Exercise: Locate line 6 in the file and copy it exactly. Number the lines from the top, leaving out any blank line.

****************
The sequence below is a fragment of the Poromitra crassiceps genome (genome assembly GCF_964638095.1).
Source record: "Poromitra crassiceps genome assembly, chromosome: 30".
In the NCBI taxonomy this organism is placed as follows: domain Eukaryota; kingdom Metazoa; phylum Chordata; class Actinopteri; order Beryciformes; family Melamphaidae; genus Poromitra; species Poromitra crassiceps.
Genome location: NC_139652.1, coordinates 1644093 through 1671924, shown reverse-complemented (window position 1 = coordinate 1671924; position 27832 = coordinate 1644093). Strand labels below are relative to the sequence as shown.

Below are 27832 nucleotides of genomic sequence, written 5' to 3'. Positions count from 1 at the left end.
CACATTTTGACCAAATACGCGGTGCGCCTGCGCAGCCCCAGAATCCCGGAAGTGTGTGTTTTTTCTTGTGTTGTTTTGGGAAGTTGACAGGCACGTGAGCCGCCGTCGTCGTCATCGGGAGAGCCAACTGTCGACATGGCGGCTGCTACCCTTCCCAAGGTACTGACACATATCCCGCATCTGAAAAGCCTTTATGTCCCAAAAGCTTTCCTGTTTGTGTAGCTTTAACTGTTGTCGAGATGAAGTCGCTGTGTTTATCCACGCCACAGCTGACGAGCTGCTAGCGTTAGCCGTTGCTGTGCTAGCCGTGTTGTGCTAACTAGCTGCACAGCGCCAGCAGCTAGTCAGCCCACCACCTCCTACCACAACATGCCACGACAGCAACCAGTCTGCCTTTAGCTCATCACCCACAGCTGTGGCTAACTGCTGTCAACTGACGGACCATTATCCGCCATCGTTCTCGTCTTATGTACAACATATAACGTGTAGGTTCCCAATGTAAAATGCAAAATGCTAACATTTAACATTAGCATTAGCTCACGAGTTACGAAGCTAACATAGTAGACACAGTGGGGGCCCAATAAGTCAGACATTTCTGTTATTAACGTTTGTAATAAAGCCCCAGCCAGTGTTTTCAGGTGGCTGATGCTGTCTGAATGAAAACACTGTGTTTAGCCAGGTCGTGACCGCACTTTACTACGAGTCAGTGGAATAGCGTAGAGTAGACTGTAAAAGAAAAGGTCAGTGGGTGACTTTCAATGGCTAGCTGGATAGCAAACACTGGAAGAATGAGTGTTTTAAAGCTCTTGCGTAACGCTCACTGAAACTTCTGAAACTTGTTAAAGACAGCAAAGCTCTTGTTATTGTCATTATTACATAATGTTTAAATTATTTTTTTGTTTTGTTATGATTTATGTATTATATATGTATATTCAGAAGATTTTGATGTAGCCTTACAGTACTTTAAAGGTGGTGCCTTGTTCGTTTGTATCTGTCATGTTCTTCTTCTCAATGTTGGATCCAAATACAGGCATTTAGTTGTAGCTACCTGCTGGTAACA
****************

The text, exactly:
CACATTTTGACCAAATACGCGGTGCGCCTGCGCAGCCCCAGAATCCCGGAAGTGTGTGTTTTTTCTTGTGTTGTTTTGGGAAGTTGACAGGCACGTGAGCCGCCGTCGTCGTCATCGGGAGAGCCAACTGTCGACATGGCGGCTGCTACCCTTCCCAAGGTACTGACACATATCCCGCATCTGAAAAGCCTTTATGTCCCAAAAGCTTTCCTGTTTGTGTAGCTTTAACTGTTGTCGAGATGAAGTCGCTGTGTTTATCCACGCCACAGCTGACGAGCTGCTAGCGTTAGCCGTTGCTGTGCTAGCCGTGTTGTGCTAACTAGCTGCACAGCGCCAGCAGCTAGTCAGCCCACCACCTCCTACCACAACATGCCACGACAGCAACCAGTCTGCCTTTAGCTCATCACCCACAGCTGTGGCTAACTGCTGTCAACTGACGGACCATTATCCGCCATCGTTCTCGTCTTATGTACAACATATAACGTGTAGGTTCCCAATGTAAAATGCAAAATGCTAACATTTAACATTAGCATTAGCTCACGAGTTACGAAGCTAACATAGTAGACACAGTGGGGGCCCAATAAGTCAGACATTTCTGTTATTAACGTTTGTAATAAAGCCCCAGCCAGTGTTTTCAGGTGGCTGATGCTGTCTGAATGAAAACACTGTGTTTAGCCAGGTCGTGACCGCACTTTACTACGAGTCAGTGGAATAGCGTAGAGTAGACTGTAAAAGAAAAGGTCAGTGGGTGACTTTCAATGGCTAGCTGGATAGCAAACACTGGAAGAATGAGTGTTTTAAAGCTCTTGCGTAACGCTCACTGAAACTTCTGAAACTTGTTAAAGACAGCAAAGCTCTTGTTATTGTCATTATTACATAATGTTTAAATTATTTTTTTGTTTTGTTATGATTTATGTATTATATATGTATATTCAGAAGATTTTGATGTAGCCTTACAGTACTTTAAAGGTGGTGCCTTGTTCGTTTGTATCTGTCATGTTCTTCTTCTCAATGTTGGATCCAAATACAGGCATTTAGTTGTAGCTACCTGCTGGTAACA